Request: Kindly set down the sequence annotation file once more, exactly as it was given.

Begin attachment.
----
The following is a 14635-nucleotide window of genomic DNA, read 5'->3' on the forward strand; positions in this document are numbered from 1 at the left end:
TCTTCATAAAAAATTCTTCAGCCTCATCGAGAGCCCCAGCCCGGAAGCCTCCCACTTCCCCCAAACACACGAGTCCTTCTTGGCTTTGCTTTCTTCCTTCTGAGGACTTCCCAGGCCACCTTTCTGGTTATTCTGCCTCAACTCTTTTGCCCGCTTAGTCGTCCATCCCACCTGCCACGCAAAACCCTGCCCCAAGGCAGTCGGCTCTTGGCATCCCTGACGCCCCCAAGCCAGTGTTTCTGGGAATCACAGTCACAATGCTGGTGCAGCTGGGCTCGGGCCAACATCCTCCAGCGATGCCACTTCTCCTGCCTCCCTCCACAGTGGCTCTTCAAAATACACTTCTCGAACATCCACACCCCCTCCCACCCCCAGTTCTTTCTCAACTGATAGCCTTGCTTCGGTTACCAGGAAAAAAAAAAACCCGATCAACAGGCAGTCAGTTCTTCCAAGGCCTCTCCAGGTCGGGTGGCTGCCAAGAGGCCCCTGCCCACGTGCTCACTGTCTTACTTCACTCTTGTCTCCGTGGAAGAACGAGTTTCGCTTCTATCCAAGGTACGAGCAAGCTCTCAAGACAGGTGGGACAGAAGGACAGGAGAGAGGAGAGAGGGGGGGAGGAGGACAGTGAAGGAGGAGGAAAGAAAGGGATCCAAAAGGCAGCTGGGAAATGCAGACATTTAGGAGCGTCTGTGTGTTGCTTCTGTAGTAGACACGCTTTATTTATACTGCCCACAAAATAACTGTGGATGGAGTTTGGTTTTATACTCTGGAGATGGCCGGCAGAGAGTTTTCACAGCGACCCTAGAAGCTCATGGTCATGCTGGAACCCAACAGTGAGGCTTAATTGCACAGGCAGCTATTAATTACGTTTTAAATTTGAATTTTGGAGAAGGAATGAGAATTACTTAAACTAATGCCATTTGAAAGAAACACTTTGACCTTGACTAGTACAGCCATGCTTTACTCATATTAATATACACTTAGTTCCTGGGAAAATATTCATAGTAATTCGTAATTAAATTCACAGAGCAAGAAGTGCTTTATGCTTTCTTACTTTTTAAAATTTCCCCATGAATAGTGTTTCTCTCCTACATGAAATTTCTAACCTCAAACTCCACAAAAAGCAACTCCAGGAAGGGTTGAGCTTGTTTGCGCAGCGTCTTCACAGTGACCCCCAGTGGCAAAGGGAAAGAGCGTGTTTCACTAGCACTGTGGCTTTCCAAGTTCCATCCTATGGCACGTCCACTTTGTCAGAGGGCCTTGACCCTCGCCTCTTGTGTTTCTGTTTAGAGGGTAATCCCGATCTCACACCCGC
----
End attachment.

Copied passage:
The following is a 14635-nucleotide window of genomic DNA, read 5'->3' on the forward strand; positions in this document are numbered from 1 at the left end:
TCTTCATAAAAAATTCTTCAGCCTCATCGAGAGCCCCAGCCCGGAAGCCTCCCACTTCCCCCAAACACACGAGTCCTTCTTGGCTTTGCTTTCTTCCTTCTGAGGACTTCCCAGGCCACCTTTCTGGTTATTCTGCCTCAACTCTTTTGCCCGCTTAGTCGTCCATCCCACCTGCCACGCAAAACCCTGCCCCAAGGCAGTCGGCTCTTGGCATCCCTGACGCCCCCAAGCCAGTGTTTCTGGGAATCACAGTCACAATGCTGGTGCAGCTGGGCTCGGGCCAACATCCTCCAGCGATGCCACTTCTCCTGCCTCCCTCCACAGTGGCTCTTCAAAATACACTTCTCGAACATCCACACCCCCTCCCACCCCCAGTTCTTTCTCAACTGATAGCCTTGCTTCGGTTACCAGGAAAAAAAAAAACCCGATCAACAGGCAGTCAGTTCTTCCAAGGCCTCTCCAGGTCGGGTGGCTGCCAAGAGGCCCCTGCCCACGTGCTCACTGTCTTACTTCACTCTTGTCTCCGTGGAAGAACGAGTTTCGCTTCTATCCAAGGTACGAGCAAGCTCTCAAGACAGGTGGGACAGAAGGACAGGAGAGAGGAGAGAGGGGGGGAGGAGGACAGTGAAGGAGGAGGAAAGAAAGGGATCCAAAAGGCAGCTGGGAAATGCAGACATTTAGGAGCGTCTGTGTGTTGCTTCTGTAGTAGACACGCTTTATTTATACTGCCCACAAAATAACTGTGGATGGAGTTTGGTTTTATACTCTGGAGATGGCCGGCAGAGAGTTTTCACAGCGACCCTAGAAGCTCATGGTCATGCTGGAACCCAACAGTGAGGCTTAATTGCACAGGCAGCTATTAATTACGTTTTAAATTTGAATTTTGGAGAAGGAATGAGAATTACTTAAACTAATGCCATTTGAAAGAAACACTTTGACCTTGACTAGTACAGCCATGCTTTACTCATATTAATATACACTTAGTTCCTGGGAAAATATTCATAGTAATTCGTAATTAAATTCACAGAGCAAGAAGTGCTTTATGCTTTCTTACTTTTTAAAATTTCCCCATGAATAGTGTTTCTCTCCTACATGAAATTTCTAACCTCAAACTCCACAAAAAGCAACTCCAGGAAGGGTTGAGCTTGTTTGCGCAGCGTCTTCACAGTGACCCCCAGTGGCAAAGGGAAAGAGCGTGTTTCACTAGCACTGTGGCTTTCCAAGTTCCATCCTATGGCACGTCCACTTTGTCAGAGGGCCTTGACCCTCGCCTCTTGTGTTTCTGTTTAGAGGGTAATCCCGATCTCACACCCGC